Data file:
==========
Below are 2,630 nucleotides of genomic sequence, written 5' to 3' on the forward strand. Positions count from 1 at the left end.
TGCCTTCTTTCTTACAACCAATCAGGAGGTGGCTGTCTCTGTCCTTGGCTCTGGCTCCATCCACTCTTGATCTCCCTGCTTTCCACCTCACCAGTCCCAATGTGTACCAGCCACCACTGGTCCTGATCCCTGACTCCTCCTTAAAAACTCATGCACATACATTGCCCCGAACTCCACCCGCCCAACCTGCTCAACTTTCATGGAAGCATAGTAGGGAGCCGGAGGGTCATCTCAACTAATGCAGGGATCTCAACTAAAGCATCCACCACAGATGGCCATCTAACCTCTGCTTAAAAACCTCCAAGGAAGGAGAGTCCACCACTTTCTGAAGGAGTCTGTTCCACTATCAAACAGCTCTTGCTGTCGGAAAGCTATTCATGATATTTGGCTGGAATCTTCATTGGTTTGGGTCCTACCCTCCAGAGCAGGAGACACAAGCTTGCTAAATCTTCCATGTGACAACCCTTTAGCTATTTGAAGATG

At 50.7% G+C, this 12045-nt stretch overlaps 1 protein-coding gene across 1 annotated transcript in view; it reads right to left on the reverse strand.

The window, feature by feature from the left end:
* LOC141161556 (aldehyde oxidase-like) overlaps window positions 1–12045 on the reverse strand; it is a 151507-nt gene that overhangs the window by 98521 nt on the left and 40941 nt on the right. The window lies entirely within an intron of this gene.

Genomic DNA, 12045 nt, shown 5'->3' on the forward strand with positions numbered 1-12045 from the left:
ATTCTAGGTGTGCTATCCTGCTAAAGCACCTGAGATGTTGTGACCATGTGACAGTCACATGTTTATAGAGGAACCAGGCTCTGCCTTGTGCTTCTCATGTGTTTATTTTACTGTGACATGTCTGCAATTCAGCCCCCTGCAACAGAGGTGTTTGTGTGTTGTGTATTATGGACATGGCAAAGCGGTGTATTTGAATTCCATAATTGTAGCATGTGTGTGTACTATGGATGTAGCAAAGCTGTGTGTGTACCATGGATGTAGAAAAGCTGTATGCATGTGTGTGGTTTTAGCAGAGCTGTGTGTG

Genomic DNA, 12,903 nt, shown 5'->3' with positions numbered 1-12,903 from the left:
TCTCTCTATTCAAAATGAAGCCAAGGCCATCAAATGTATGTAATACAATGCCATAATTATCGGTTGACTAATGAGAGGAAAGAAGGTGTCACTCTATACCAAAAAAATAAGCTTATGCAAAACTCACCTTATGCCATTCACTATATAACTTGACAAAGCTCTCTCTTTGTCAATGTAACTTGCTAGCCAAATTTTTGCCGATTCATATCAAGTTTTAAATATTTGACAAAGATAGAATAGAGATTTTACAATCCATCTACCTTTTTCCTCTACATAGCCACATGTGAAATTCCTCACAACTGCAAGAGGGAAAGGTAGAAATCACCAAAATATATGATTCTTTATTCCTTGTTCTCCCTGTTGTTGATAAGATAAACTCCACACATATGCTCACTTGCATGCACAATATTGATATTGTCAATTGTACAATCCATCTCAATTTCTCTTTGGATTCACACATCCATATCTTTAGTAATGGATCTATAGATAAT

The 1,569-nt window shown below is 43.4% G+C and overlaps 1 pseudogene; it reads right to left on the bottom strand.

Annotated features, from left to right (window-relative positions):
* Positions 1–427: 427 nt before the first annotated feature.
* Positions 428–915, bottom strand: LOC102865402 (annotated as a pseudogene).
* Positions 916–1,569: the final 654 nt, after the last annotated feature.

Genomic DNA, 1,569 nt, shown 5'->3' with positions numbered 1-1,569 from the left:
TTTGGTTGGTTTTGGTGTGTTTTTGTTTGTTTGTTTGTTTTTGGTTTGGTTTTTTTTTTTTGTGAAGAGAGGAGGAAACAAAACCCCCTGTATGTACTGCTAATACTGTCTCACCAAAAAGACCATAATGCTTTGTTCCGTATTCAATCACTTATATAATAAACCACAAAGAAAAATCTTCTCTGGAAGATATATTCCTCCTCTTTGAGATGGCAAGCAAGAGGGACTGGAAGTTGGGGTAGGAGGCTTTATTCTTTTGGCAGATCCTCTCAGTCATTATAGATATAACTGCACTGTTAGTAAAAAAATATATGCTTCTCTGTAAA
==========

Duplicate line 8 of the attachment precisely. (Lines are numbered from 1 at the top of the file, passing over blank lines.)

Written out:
Genomic DNA, 12,903 nt, shown 5'->3' with positions numbered 1-12,903 from the left: